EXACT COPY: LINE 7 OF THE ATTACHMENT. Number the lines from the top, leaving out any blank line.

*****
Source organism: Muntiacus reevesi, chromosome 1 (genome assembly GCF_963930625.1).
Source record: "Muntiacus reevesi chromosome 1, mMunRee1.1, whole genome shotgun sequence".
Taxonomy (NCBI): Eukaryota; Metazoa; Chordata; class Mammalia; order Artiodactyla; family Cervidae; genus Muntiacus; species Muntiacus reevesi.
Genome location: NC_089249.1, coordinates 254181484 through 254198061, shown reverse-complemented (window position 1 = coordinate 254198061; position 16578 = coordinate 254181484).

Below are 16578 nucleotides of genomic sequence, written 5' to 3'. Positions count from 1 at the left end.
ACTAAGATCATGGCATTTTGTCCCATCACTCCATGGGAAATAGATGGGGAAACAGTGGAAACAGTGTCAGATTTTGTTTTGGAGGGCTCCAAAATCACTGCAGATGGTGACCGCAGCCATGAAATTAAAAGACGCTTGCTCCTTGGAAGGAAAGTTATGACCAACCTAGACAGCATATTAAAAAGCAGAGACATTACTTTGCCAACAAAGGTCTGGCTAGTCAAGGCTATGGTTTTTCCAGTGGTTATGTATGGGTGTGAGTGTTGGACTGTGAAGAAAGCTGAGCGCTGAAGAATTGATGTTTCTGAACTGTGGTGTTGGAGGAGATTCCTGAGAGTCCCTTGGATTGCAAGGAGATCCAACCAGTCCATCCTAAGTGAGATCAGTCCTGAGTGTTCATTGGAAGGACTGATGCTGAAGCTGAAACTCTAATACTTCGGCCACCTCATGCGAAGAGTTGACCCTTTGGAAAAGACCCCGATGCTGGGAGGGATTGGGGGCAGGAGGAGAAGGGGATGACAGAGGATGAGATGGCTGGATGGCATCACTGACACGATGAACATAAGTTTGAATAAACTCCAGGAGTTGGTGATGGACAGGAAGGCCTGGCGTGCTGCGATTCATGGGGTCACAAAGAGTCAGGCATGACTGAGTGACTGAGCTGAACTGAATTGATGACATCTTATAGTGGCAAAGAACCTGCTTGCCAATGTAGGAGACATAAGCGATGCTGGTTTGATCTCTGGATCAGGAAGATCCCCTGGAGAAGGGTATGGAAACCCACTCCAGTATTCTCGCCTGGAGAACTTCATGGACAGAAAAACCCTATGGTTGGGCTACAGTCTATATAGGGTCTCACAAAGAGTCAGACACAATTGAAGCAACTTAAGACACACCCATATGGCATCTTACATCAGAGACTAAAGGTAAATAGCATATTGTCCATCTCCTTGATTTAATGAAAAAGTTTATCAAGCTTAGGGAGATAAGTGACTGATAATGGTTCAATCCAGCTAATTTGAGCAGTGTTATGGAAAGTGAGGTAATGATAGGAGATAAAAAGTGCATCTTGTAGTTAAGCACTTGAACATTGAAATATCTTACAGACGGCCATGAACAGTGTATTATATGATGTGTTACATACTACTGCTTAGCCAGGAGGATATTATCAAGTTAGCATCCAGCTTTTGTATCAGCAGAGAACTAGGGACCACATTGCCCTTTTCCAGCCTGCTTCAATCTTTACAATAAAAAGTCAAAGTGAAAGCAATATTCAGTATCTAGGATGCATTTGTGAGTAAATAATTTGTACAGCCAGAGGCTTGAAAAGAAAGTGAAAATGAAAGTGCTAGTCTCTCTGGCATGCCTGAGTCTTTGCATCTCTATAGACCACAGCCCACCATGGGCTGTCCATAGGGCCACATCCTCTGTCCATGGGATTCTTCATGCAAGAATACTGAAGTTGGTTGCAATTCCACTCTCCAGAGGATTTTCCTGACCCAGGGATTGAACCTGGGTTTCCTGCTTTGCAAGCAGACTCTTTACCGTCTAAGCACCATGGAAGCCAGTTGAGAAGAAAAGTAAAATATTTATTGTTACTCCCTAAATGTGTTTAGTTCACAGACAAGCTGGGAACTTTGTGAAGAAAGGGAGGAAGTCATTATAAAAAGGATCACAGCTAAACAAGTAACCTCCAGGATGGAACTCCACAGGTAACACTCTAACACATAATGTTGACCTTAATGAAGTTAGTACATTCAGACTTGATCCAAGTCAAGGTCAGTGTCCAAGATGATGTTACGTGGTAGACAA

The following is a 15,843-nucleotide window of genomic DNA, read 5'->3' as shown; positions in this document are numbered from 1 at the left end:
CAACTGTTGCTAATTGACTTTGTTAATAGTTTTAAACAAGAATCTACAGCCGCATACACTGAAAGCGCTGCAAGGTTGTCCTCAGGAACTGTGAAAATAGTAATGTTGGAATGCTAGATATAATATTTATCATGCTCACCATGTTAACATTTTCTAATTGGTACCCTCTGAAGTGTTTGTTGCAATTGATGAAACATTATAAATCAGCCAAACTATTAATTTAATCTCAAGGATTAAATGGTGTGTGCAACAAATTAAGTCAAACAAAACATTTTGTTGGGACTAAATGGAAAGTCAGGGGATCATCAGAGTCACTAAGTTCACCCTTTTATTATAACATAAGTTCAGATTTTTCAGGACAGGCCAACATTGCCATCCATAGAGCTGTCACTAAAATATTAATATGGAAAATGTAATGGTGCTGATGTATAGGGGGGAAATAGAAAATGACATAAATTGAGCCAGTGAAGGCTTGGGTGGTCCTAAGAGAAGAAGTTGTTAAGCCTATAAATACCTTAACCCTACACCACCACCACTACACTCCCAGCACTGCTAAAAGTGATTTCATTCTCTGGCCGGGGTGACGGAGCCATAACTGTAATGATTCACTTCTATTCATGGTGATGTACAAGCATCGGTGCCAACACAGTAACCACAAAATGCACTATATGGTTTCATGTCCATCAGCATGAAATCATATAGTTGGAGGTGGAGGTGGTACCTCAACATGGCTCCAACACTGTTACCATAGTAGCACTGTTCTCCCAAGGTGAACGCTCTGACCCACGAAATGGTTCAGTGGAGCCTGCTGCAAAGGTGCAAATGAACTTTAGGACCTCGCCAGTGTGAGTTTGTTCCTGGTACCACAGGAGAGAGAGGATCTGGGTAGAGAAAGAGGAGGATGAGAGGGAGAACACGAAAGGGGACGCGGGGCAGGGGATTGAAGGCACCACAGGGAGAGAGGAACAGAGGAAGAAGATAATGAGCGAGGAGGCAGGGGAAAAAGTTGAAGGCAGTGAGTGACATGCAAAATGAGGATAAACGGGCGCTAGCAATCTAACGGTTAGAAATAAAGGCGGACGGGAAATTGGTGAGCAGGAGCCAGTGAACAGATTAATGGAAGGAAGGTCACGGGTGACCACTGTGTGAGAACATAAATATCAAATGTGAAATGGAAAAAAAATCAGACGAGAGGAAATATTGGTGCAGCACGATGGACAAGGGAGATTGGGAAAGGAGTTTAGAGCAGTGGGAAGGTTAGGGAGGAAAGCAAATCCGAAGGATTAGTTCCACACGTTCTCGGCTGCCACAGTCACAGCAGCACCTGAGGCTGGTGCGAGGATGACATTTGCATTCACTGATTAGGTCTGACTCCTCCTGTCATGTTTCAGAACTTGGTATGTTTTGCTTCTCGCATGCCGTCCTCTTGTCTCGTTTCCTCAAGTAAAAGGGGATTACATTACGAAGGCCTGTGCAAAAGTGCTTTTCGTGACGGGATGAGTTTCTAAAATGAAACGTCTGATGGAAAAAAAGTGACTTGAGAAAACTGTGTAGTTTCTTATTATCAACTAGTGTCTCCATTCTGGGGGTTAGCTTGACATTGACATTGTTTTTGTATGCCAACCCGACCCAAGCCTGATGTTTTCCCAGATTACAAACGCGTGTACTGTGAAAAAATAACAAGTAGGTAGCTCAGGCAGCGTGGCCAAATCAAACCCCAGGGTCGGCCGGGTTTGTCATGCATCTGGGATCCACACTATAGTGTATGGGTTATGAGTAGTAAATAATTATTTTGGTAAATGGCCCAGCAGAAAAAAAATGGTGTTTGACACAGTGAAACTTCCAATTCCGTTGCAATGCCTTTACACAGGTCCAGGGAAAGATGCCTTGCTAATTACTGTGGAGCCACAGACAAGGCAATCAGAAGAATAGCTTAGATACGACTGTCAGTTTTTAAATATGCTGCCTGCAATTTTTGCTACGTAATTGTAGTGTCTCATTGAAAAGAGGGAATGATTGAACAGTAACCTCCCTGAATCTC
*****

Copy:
The following is a 15,843-nucleotide window of genomic DNA, read 5'->3' as shown; positions in this document are numbered from 1 at the left end: